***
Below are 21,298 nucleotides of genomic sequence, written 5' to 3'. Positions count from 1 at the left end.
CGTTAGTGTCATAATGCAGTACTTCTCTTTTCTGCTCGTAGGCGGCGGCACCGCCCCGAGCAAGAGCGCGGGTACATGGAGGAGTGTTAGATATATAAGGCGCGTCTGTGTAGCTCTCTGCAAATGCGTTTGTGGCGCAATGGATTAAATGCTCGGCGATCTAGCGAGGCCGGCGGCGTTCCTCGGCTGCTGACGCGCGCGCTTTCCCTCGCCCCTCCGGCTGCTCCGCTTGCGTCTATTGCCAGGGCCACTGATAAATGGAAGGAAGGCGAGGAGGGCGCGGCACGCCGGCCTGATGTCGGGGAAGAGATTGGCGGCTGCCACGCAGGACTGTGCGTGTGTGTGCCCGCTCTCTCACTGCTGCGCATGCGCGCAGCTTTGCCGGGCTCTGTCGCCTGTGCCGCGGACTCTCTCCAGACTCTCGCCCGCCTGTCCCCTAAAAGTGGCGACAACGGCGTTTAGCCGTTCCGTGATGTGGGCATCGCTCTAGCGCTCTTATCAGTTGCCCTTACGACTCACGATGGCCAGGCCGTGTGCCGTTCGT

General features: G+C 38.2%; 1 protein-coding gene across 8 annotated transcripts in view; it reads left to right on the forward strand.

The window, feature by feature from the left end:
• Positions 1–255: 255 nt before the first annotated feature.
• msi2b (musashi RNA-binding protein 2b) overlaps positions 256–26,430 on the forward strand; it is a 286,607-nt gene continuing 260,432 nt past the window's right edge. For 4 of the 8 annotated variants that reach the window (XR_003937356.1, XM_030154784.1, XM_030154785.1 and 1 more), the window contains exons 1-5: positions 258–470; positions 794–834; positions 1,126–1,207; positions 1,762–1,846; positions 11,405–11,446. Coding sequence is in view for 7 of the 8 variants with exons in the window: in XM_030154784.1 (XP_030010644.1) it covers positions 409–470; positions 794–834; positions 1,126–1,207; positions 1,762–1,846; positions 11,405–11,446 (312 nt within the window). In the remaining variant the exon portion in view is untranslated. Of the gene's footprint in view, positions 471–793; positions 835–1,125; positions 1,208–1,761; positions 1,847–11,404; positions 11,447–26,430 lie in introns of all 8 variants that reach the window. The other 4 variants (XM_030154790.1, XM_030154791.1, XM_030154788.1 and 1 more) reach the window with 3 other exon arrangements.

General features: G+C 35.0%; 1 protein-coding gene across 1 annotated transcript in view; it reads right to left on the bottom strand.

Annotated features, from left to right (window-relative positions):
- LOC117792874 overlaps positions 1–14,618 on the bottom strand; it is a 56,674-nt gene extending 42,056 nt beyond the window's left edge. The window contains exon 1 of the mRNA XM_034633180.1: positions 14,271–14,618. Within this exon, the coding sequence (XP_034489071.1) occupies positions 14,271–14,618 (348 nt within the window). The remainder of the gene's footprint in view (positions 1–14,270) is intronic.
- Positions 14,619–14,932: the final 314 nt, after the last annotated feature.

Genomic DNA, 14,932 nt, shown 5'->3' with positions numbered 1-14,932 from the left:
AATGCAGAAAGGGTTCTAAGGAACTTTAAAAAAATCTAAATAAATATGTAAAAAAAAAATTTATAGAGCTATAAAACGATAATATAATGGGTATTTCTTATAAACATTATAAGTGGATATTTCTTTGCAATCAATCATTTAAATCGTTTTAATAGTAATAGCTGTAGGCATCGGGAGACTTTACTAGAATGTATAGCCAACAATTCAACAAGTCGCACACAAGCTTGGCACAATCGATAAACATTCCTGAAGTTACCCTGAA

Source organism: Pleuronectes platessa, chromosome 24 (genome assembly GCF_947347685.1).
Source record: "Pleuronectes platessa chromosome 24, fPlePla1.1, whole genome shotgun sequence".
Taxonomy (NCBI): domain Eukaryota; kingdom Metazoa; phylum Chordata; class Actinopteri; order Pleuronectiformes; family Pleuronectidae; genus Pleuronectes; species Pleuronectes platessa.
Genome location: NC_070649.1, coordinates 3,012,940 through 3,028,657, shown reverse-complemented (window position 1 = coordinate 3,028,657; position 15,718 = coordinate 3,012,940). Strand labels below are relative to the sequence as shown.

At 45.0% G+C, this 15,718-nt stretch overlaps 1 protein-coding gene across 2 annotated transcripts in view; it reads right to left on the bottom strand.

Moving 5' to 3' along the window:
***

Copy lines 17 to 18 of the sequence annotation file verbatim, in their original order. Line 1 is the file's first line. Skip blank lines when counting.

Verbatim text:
At 45.0% G+C, this 15,718-nt stretch overlaps 1 protein-coding gene across 2 annotated transcripts in view; it reads right to left on the bottom strand.

Moving 5' to 3' along the window: